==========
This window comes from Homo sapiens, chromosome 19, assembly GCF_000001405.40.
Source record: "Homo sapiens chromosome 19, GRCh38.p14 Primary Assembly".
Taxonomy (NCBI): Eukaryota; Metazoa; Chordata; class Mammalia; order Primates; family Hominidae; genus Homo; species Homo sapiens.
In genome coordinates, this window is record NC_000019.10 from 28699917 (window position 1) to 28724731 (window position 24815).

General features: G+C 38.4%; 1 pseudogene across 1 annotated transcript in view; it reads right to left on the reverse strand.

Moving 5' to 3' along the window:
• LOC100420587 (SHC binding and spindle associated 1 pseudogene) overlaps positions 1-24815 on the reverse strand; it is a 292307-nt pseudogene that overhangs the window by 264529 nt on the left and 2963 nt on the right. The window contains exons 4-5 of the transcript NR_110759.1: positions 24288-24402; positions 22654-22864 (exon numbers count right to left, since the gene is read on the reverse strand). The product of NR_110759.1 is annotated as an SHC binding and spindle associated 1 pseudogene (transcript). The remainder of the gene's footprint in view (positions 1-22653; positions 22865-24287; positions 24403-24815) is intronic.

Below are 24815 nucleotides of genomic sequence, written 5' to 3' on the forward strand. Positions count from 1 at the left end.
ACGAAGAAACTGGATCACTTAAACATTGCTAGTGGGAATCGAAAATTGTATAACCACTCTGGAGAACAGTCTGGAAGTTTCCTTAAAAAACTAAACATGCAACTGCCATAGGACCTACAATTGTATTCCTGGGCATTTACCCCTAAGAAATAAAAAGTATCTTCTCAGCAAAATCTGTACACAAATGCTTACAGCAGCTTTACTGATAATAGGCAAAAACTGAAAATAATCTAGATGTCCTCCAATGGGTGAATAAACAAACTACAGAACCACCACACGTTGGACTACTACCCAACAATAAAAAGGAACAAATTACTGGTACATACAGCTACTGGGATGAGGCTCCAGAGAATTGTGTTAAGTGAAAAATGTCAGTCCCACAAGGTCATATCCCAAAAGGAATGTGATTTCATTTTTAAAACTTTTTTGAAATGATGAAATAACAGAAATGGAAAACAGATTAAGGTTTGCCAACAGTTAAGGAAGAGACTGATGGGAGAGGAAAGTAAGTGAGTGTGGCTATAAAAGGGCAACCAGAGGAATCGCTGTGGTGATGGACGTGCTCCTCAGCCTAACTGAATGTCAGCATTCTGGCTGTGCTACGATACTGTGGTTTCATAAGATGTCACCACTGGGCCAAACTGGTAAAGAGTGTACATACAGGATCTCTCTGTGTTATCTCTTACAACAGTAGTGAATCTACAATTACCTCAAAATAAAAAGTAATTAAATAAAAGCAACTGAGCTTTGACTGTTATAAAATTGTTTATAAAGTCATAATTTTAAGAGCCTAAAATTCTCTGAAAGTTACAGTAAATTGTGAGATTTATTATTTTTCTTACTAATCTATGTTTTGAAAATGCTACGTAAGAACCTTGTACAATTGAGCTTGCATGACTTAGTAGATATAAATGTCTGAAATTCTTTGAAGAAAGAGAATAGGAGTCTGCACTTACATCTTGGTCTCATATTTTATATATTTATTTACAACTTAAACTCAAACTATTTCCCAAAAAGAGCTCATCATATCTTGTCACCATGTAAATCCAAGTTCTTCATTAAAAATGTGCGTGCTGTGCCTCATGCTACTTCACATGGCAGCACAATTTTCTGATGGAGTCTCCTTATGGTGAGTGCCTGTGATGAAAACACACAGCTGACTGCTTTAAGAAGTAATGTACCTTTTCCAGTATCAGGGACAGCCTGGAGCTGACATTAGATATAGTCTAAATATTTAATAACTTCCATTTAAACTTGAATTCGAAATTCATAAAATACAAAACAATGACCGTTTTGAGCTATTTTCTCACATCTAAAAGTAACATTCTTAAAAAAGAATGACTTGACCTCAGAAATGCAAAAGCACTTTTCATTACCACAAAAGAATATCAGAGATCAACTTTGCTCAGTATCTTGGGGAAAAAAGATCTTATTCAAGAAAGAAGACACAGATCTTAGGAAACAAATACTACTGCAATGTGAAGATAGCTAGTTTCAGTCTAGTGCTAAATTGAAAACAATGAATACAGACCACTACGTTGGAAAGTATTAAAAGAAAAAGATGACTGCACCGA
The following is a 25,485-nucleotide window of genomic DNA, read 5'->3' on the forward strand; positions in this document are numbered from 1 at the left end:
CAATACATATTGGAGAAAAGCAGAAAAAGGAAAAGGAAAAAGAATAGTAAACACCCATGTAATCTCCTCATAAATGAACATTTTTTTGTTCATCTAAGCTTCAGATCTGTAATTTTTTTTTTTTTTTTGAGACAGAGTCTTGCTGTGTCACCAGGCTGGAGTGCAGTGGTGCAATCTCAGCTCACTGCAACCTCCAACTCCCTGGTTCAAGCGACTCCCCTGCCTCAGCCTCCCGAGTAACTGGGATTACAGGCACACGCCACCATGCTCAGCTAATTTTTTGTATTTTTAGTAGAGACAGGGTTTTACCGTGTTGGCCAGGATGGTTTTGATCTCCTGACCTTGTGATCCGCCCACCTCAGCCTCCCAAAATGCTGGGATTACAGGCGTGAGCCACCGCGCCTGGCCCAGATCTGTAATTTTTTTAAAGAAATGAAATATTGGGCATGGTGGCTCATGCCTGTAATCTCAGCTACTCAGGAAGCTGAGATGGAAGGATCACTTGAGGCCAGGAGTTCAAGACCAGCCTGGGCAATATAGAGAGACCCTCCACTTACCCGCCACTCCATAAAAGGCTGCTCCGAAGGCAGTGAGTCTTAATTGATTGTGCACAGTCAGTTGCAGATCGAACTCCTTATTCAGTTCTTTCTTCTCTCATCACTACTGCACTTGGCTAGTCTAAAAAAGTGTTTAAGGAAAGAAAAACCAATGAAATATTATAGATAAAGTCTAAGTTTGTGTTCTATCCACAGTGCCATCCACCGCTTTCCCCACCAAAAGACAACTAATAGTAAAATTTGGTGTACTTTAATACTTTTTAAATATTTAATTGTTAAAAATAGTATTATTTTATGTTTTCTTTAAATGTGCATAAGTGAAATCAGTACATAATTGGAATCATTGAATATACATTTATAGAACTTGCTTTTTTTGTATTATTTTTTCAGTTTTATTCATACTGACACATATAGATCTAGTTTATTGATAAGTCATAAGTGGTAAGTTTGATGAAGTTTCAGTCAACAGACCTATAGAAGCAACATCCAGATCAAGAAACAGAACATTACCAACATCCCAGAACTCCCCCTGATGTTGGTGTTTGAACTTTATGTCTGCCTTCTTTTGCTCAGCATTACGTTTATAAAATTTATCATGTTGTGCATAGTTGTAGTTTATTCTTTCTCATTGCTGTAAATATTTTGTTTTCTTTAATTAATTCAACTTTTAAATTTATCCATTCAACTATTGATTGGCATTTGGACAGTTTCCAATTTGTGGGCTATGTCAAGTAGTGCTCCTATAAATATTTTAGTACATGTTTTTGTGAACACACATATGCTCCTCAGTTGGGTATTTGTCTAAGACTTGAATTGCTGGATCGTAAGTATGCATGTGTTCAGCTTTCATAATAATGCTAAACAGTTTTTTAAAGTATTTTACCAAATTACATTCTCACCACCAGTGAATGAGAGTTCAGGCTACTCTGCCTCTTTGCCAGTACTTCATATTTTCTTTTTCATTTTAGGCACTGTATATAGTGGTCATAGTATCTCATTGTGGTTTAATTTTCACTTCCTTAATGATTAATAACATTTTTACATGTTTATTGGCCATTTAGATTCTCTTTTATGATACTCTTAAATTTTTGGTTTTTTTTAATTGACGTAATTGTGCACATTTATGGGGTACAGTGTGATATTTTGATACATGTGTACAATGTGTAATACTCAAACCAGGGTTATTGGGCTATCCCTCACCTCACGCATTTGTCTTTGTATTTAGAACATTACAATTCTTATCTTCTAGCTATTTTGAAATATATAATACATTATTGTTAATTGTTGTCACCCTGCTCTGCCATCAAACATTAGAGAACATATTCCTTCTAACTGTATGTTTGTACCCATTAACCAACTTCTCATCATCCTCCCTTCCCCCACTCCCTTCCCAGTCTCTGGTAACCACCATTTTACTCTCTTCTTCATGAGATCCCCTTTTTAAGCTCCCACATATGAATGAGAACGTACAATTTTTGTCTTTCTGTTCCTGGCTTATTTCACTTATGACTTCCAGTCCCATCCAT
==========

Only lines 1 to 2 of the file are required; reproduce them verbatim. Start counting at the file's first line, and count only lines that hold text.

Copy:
This window comes from Homo sapiens, chromosome 19, assembly GCF_000001405.40.
Source record: "Homo sapiens chromosome 19, GRCh38.p14 Primary Assembly".